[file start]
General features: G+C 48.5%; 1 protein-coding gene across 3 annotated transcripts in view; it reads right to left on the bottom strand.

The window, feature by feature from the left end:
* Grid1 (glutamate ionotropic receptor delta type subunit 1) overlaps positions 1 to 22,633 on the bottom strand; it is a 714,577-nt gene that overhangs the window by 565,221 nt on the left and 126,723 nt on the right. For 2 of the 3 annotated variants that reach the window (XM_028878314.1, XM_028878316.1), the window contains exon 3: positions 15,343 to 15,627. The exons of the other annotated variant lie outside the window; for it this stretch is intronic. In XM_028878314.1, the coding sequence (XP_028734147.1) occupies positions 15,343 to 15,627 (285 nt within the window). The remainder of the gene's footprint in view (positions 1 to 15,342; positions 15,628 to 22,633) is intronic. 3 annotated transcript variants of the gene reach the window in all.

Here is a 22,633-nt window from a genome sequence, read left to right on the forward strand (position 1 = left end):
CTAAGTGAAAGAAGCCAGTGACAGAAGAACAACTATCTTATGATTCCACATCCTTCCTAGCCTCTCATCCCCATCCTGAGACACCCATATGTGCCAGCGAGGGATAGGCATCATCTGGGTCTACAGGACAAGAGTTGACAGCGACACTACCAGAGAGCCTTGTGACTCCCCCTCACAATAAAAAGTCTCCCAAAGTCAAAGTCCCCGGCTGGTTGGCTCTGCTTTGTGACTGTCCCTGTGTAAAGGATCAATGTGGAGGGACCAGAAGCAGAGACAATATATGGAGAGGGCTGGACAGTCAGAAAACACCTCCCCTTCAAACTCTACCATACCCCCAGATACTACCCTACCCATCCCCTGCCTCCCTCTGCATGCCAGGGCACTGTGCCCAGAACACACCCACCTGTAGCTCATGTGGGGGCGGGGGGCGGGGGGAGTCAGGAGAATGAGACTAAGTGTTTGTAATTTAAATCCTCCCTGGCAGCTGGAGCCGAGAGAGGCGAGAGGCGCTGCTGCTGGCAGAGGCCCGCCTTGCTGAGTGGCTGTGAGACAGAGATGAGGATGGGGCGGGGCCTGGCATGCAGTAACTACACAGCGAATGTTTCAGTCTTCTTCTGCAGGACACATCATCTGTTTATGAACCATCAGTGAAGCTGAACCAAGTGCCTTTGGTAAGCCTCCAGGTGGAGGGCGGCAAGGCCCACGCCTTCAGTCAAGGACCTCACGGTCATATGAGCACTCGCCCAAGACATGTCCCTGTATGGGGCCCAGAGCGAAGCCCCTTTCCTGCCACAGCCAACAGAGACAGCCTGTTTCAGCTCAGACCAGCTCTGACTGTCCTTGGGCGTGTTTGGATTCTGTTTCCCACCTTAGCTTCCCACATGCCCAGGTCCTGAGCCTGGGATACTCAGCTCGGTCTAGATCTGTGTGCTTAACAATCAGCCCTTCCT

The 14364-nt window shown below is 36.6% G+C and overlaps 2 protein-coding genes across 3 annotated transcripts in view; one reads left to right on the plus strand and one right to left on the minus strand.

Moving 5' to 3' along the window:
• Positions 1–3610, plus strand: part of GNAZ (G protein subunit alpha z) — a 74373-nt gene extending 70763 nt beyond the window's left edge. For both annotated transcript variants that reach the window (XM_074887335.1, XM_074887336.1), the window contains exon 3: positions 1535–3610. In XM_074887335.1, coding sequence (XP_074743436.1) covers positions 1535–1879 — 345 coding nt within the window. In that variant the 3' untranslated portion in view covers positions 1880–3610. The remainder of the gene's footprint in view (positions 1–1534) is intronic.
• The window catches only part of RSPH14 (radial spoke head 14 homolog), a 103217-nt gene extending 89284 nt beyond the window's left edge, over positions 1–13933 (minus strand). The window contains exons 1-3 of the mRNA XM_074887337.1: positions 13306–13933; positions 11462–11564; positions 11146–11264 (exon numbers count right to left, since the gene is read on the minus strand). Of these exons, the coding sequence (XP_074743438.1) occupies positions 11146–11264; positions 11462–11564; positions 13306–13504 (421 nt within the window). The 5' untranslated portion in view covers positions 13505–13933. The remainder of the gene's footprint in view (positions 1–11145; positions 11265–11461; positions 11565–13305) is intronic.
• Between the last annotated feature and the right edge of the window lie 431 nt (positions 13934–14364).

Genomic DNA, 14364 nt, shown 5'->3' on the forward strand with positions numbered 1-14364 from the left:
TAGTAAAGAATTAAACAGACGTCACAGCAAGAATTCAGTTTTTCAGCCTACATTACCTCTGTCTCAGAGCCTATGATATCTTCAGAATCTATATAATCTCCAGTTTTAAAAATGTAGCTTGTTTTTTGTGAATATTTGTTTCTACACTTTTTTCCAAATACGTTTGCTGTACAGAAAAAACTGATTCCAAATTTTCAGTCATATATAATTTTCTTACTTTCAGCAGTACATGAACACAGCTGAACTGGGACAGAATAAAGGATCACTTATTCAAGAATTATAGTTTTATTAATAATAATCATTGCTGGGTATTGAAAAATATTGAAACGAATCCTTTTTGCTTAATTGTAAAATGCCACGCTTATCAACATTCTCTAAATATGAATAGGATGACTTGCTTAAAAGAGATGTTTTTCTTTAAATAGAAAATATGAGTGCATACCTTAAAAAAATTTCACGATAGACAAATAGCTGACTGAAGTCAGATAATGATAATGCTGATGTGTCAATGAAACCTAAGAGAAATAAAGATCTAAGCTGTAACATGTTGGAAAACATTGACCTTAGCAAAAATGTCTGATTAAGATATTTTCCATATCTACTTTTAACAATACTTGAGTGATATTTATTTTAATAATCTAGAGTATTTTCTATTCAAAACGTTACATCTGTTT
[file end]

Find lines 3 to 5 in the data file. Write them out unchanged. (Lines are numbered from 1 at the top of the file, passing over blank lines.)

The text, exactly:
* Grid1 (glutamate ionotropic receptor delta type subunit 1) overlaps positions 1 to 22,633 on the bottom strand; it is a 714,577-nt gene that overhangs the window by 565,221 nt on the left and 126,723 nt on the right. For 2 of the 3 annotated variants that reach the window (XM_028878314.1, XM_028878316.1), the window contains exon 3: positions 15,343 to 15,627. The exons of the other annotated variant lie outside the window; for it this stretch is intronic. In XM_028878314.1, the coding sequence (XP_028734147.1) occupies positions 15,343 to 15,627 (285 nt within the window). The remainder of the gene's footprint in view (positions 1 to 15,342; positions 15,628 to 22,633) is intronic. 3 annotated transcript variants of the gene reach the window in all.

Here is a 22,633-nt window from a genome sequence, read left to right on the forward strand (position 1 = left end):
CTAAGTGAAAGAAGCCAGTGACAGAAGAACAACTATCTTATGATTCCACATCCTTCCTAGCCTCTCATCCCCATCCTGAGACACCCATATGTGCCAGCGAGGGATAGGCATCATCTGGGTCTACAGGACAAGAGTTGACAGCGACACTACCAGAGAGCCTTGTGACTCCCCCTCACAATAAAAAGTCTCCCAAAGTCAAAGTCCCCGGCTGGTTGGCTCTGCTTTGTGACTGTCCCTGTGTAAAGGATCAATGTGGAGGGACCAGAAGCAGAGACAATATATGGAGAGGGCTGGACAGTCAGAAAACACCTCCCCTTCAAACTCTACCATACCCCCAGATACTACCCTACCCATCCCCTGCCTCCCTCTGCATGCCAGGGCACTGTGCCCAGAACACACCCACCTGTAGCTCATGTGGGGGCGGGGGGCGGGGGGAGTCAGGAGAATGAGACTAAGTGTTTGTAATTTAAATCCTCCCTGGCAGCTGGAGCCGAGAGAGGCGAGAGGCGCTGCTGCTGGCAGAGGCCCGCCTTGCTGAGTGGCTGTGAGACAGAGATGAGGATGGGGCGGGGCCTGGCATGCAGTAACTACACAGCGAATGTTTCAGTCTTCTTCTGCAGGACACATCATCTGTTTATGAACCATCAGTGAAGCTGAACCAAGTGCCTTTGGTAAGCCTCCAGGTGGAGGGCGGCAAGGCCCACGCCTTCAGTCAAGGACCTCACGGTCATATGAGCACTCGCCCAAGACATGTCCCTGTATGGGGCCCAGAGCGAAGCCCCTTTCCTGCCACAGCCAACAGAGACAGCCTGTTTCAGCTCAGACCAGCTCTGACTGTCCTTGGGCGTGTTTGGATTCTGTTTCCCACCTTAGCTTCCCACATGCCCAGGTCCTGAGCCTGGGATACTCAGCTCGGTCTAGATCTGTGTGCTTAACAATCAGCCCTTCCT